The initializer stores how many doors we are dealing with, then then creates an array of doors. We are interested in doors 1..N, but we actually create one more, 0..N, since that's the way Perl arrays work. We'll simply ignore door zero, it is permanently closed. One subtle detail about the x multiplier: $CLOSED x $N is 0000..., string repetition; list repetition uses parentheses: ($CLOSED) x $N to generate ( 0, 0, 0, ... ).

The instructions say there are N passes, in which you toggle every door, every other door, every Nth door. I created toggle() to toggle a single door, toggle_n() to process a single pass, and toggle_all() to handle all the passes.

Besides eliminating duplication and excessive typing, one advantage of the ternary operator ( ? : ) over an if-block is that it is clear a single l-value is the target.

Simple statement modifier loops like these are, I believe, quicker than more general loops, and they offer simpler optimization in the future into parallel processing, but they also communicate that we are dealing with a set of data. Too often, people coming to Perl from C and Java think in terms of indices: I get the first index; I get the first element in the array; I do something ... I prefer to think in terms of sets, like a Unix pipeline: Take this array of elements, do something to them, ...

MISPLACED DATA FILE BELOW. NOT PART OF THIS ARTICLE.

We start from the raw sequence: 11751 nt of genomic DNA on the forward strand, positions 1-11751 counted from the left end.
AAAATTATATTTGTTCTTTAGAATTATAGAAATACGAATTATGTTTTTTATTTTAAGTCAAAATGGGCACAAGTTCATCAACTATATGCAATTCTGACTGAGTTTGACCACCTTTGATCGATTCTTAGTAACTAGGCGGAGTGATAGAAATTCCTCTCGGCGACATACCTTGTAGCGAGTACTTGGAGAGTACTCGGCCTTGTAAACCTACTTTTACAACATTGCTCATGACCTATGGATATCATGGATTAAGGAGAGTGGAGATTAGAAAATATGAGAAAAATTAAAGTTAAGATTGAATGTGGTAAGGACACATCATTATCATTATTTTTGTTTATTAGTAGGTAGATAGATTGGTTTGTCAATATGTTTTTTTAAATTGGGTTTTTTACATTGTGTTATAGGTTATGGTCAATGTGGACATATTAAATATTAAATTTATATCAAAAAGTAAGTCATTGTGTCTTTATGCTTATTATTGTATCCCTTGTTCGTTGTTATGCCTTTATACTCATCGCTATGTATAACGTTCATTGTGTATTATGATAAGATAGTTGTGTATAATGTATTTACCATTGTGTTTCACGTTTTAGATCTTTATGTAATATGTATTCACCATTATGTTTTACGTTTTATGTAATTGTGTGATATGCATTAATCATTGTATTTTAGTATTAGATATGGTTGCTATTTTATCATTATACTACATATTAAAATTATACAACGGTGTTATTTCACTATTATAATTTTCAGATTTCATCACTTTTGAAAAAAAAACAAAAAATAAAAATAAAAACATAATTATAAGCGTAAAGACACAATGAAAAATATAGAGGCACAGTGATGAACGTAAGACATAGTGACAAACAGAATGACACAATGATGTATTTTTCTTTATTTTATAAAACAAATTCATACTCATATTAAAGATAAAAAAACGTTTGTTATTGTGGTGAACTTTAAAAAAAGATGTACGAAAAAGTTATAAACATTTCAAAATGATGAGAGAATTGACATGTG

Note in toggle_n(), that $n * int( N / $n ) is the largest multiple of $n les than N. Taking the sequence 1.. int($self->{N} / $n ) and multiplying each element by $n produces $n, 2 * $n, 3 * $n, ... $n * int( N / $n ), the list of doors to toggle on that pass.

The final requirement is to print which doors are open.  grep() takes a code block and a list of values. Values are passed if they generate a true value in the block, and barred if they generate a false value.

Putting the routines together into a demonstration of the 100 door task becomes a simple three-line sequence.

Saturday, March 23, 2013

Learning Perl5i

I've been looking at the module perl5i, which puts a sideways twist on Perl, eliminating tons of boring boilerplate, and introduce many conveniences. In this case, the i eliminates complexity.